"It's mandatory if you're signed," Avril said.
The Lions put the non-exclusive franchise tag on Avril in March, effectively keeping the defensive end from hitting the market.
Another team can negotiate with Avril, but the franchise would have to be willing to give up a pair of first-round picks to sign him. The 26-year-old Avril has 19.5 sacks, nine deflected passes, seven forced fumbles and four fumble recoveries the past two years but he hasn't drawn much interest from another suitor because of the franchise tag.
"It's definitely restrictive," he said.
Detroit's three-day session this week is the team's last gathering before training camp. If Avril doesn't get the long-term deal he wants by July 16, he will have a one-year deal worth $10.6 million -- the average of the five highest-paid players at his position -- waiting for his signature.
"To go from making the league minimum to that is not bad, but still you want a long-term deal," he said. "I feel like I was a part of this team while we were not doing so well and 0-16. I want to be a reason why we're getting better."
Avril insisted he hasn't even thought about possibly holding out when training camp starts in late July, trying to create leverage in talks. Lions president Tom Lewand has said the ball is in Avril's court. The player has tried to pass it back to the team executive.
"It's up to Tom," Avril said. His agent, Brian Mackler, declined Monday to comment on negotiations.
"It was good to see Cliff," Burleson said. "It looks like he's staying in good shape on his own, so that's a good thing."
Avril had career highs in sacks (11), forced fumbles (six) and fumble recoveries (three) last year to help Detroit snap its 11-season postseason drought.
A third-round pick out of Purdue in 2008, he has been productive with 30 career sacks for the franchise and he'd like to get compensated for it with a multiyear deal. Avril, though, has avoided lashing out at the Lions.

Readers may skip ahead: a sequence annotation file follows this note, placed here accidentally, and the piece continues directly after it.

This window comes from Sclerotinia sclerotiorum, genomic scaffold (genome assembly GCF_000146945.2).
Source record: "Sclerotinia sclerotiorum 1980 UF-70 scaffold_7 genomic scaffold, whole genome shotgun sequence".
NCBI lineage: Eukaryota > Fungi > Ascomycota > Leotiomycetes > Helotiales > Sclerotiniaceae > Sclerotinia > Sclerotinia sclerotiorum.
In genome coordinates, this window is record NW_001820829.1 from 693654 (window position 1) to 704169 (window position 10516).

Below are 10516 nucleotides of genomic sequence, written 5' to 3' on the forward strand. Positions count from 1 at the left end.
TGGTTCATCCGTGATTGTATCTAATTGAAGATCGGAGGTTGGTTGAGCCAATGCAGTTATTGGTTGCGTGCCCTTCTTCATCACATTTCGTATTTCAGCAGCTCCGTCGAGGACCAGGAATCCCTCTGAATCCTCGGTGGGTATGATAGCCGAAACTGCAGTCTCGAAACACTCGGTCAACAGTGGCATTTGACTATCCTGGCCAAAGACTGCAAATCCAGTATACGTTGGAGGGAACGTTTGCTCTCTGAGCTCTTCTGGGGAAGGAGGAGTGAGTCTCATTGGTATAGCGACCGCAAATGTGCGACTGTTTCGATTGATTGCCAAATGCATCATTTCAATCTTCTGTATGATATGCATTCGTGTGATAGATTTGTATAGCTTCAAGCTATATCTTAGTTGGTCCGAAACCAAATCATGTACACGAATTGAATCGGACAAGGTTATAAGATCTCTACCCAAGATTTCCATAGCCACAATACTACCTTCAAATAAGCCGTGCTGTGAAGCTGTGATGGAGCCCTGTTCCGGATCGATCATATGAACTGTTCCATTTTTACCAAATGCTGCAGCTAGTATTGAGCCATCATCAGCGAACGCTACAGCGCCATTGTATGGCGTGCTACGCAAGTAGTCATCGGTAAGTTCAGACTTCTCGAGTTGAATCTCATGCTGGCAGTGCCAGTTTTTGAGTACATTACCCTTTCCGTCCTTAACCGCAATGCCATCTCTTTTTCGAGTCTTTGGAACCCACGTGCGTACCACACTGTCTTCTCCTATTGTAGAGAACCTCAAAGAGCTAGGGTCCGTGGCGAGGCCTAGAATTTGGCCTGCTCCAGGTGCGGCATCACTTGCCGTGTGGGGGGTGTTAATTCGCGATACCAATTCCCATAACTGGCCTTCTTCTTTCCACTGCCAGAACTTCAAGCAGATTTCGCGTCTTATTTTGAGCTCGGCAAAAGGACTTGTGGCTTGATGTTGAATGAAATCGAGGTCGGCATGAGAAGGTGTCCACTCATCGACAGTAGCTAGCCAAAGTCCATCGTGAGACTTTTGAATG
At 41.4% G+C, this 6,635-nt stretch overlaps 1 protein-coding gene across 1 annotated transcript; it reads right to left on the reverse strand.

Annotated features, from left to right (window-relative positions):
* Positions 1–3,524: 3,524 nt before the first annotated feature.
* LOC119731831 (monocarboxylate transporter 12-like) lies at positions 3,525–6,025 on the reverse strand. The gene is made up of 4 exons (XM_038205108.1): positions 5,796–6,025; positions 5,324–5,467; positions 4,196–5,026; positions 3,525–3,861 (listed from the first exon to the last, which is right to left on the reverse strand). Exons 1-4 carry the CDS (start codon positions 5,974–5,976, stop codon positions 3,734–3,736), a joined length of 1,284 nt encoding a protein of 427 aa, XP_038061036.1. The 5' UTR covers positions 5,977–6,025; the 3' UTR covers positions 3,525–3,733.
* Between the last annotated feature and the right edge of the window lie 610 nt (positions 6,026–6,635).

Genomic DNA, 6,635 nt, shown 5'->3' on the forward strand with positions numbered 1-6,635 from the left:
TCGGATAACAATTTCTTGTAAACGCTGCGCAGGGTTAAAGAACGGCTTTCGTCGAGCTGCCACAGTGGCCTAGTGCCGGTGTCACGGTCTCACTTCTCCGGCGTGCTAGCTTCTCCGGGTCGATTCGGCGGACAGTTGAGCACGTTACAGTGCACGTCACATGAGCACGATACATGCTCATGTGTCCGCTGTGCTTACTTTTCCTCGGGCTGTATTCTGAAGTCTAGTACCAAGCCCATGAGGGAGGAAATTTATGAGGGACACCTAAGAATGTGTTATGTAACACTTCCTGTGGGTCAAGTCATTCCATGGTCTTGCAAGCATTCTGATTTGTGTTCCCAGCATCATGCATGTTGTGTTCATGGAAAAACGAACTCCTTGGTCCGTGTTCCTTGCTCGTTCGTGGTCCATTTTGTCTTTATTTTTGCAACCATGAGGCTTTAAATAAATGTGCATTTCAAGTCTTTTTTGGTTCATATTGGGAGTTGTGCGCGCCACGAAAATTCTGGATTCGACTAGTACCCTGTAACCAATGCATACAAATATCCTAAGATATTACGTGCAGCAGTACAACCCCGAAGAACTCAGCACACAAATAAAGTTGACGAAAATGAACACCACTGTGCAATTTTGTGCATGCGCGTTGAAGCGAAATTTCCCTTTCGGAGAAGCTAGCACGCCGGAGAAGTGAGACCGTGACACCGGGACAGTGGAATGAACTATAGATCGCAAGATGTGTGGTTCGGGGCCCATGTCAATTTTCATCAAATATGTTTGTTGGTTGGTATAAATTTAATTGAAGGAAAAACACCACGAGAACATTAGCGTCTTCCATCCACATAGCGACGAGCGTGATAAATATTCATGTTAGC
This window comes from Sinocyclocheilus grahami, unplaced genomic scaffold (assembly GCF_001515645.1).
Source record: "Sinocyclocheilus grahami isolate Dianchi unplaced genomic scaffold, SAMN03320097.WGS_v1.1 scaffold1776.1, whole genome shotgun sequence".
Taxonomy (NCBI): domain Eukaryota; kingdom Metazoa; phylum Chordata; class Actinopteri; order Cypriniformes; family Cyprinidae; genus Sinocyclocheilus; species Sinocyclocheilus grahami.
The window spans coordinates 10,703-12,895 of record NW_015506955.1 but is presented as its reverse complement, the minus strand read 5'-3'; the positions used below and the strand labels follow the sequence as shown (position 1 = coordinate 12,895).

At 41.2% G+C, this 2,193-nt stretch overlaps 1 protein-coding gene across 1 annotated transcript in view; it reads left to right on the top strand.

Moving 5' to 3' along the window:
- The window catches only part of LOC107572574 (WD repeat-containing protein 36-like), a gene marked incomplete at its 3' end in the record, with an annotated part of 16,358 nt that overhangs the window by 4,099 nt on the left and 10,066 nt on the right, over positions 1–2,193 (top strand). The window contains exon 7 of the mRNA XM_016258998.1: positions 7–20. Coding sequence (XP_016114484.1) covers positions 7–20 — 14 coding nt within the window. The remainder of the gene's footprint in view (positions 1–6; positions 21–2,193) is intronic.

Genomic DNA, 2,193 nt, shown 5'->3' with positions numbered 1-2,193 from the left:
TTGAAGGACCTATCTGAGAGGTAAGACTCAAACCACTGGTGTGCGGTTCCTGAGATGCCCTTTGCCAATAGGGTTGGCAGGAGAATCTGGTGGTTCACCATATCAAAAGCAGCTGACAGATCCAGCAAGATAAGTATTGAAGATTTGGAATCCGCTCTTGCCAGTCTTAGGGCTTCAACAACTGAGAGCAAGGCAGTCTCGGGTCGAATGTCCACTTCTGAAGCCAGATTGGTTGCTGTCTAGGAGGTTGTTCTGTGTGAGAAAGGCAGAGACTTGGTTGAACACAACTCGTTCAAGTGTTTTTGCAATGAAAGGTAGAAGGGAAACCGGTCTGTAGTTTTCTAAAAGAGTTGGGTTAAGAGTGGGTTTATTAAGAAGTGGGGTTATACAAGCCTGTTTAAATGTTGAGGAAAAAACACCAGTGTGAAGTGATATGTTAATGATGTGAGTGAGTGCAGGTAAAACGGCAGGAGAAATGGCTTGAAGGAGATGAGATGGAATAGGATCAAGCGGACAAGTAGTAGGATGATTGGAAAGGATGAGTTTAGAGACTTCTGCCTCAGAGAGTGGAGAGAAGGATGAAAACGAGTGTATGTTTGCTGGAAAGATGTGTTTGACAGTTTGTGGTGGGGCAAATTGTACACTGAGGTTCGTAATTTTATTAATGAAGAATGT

"You still have to go work for these people and you still have to go out and play football, so you can't make it personal," he said. "They have to do what's best for their team and you need to do what's best for you."
Buffalo gave defensive end Mario Williams a $100 million, six-year contract -- with $50 million guaranteed -- when he hit the market with fewer than 10 sacks the past three years and 53 over his six-year career. Arizona rewarded defensive end Calais Campbell last month with a $55 million, five-year deal after he had no more than eight sacks the last three seasons and 21 in his four-year career. The Carolina Panthers gave defensive end Charles Johnson a $72 million, six-year deal -- with a $30 million signing bonus -- last year after he more than doubled his career total with 11.5 sacks in 2010.
Avril refused to say how far apart or how close the two sides were in negotiations.
"We have been talking, so that's good," he said. "We're going to continue to keep working and see if we can get something done."
Avril could simply sign the one-year tender on the table and bank on cashing in next year, when he potentially could be an unrestricted free agent after another productive season.
"I could, but you have that risk of getting hurt, that risk of your value going down," he said. "And, they told me to do that last year. You can't keep doing that for the next 10 years. I wanted a deal last year too and they told me to go out and perform and we'll try to, I guess, take care of you in a sense.
"It goes back to being a business. They can do whatever they want -- obviously. If it was up to me, I would've been signed long term, I would've been with my team already and trying to get this Super Bowl thing running."